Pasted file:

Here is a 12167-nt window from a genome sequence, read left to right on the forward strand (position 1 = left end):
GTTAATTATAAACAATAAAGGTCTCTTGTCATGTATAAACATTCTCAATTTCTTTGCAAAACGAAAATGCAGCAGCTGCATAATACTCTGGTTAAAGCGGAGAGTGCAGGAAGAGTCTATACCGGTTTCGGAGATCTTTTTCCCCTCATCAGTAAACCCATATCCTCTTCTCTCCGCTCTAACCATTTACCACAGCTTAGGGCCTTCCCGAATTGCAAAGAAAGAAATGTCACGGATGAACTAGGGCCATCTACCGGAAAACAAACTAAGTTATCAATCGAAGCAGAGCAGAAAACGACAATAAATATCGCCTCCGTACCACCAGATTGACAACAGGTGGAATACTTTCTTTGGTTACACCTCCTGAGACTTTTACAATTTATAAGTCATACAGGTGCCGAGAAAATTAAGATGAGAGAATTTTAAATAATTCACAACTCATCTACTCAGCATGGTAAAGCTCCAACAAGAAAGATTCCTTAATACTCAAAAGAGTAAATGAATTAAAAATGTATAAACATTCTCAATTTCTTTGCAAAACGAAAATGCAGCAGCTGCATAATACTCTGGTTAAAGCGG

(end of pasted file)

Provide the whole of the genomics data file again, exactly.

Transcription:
Here is a 12167-nt window from a genome sequence, read left to right on the forward strand (position 1 = left end):
GTTAATTATAAACAATAAAGGTCTCTTGTCATGTATAAACATTCTCAATTTCTTTGCAAAACGAAAATGCAGCAGCTGCATAATACTCTGGTTAAAGCGGAGAGTGCAGGAAGAGTCTATACCGGTTTCGGAGATCTTTTTCCCCTCATCAGTAAACCCATATCCTCTTCTCTCCGCTCTAACCATTTACCACAGCTTAGGGCCTTCCCGAATTGCAAAGAAAGAAATGTCACGGATGAACTAGGGCCATCTACCGGAAAACAAACTAAGTTATCAATCGAAGCAGAGCAGAAAACGACAATAAATATCGCCTCCGTACCACCAGATTGACAACAGGTGGAATACTTTCTTTGGTTACACCTCCTGAGACTTTTACAATTTATAAGTCATACAGGTGCCGAGAAAATTAAGATGAGAGAATTTTAAATAATTCACAACTCATCTACTCAGCATGGTAAAGCTCCAACAAGAAAGATTCCTTAATACTCAAAAGAGTAAATGAATTAAAAATGTATAAACATTCTCAATTTCTTTGCAAAACGAAAATGCAGCAGCTGCATAATACTCTGGTTAAAGCGG